The Watering Mistake You're Likely Making With Indoor Plants

While watering your indoor plants from the tap is sometimes the best option, it can be detrimental if your home is equipped with a water-softening system. Hard water presents many problems, including leaving residue behind on showers and toilets, but the magnesium and calcium it contains are vital nutrients for plants. When those minerals are chemically removed from the water, they are replaced with sodium. For indoor plants, this can be particularly toxic. With time, the sodium will build up in the soil, and since houseplants are potted, this can occur quickly.

The increased sodium levels affect the plant's ability to determine how much water it needs, causing it to not absorb enough. The plant will eventually die even if it's being given sufficient amounts of water. "There isn't any research that tells us which plants can be injured, but plants do have a widely varying tolerance for softened water," J. Robert Nuss, professor of ornamental horticulture, told Penn State University News. "In many cases, water from a mechanical softener has a harmful effect on plant growth."

The best types of water for your indoor plants

For homes with a reverse osmosis water softener, you won't need to worry about giving your plants too much sodium. These softening systems do not add salt to the water, so it is a good choice for watering your plants. The best type of water to give your houseplants is collected rainwater, which will contain essential nutrients without any added chemicals.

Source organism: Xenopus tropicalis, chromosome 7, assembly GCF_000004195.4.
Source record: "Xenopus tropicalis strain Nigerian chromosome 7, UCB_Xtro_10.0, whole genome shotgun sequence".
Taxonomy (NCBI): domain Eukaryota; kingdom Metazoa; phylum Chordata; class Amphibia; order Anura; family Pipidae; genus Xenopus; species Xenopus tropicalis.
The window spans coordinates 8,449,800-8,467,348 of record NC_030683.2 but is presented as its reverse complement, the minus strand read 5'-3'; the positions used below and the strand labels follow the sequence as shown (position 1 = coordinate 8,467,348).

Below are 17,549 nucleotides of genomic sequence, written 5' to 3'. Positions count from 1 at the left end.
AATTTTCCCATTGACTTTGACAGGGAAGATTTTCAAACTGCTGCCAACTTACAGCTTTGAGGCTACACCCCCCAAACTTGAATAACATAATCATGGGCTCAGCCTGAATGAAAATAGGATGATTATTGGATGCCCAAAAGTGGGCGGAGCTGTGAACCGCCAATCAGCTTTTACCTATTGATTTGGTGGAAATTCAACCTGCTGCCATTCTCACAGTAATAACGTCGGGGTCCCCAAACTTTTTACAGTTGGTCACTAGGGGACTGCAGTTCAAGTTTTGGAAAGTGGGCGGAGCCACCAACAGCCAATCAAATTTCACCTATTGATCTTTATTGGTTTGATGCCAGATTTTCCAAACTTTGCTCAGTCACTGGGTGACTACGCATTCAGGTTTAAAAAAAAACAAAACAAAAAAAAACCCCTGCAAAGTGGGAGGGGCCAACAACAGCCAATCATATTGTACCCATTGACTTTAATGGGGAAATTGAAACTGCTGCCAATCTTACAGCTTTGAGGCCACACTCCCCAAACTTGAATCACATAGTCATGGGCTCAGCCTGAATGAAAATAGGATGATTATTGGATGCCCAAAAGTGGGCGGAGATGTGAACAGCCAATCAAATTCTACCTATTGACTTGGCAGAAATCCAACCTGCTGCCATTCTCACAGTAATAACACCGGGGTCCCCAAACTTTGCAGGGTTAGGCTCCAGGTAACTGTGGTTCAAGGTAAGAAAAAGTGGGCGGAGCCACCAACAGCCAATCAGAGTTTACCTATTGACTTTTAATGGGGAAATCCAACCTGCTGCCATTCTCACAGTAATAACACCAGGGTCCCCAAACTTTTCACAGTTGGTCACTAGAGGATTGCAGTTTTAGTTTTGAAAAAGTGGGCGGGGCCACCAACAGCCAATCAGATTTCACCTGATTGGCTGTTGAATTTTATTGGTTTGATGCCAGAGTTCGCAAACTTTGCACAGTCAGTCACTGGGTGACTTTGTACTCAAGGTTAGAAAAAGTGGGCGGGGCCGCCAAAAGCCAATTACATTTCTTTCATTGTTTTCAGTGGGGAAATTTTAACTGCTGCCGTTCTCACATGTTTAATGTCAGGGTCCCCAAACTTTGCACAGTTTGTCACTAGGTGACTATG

Hard water is sometimes a great option for watering your plants, but if the water in your area contains a particularly high level of chlorine or fluorine, it may also be harmful to some plants. If your house has hard water but you have a whole home water softening system, try using an outdoor spigot that's connected to the main water line. This will leave the water in your home soft, but you'll still have access to water that is suitable for your plants.

Helping plants that have been given soft water

When sodium from soft water builds up in your plant's soil, it will need to be treated to remove the salt, or you won't be able to grow anything in it. One way to do this is with leaching, a process of regularly watering the soil with unsoftened water. Over time, this will decrease the sodium levels but may also affect the nutrients in the soil. If your plant is still alive, you can try repotting it in new soil and treating the salty dirt for another plant in the future.

Sometimes soft water may be the only accessible option, but luckily there are ways to dilute it and make it a little safer for your plants. You can try combining your soft water with distilled water or rainwater to lower the overall sodium content, but avoiding soft water altogether is a good way to keep your plants healthy and help them grow.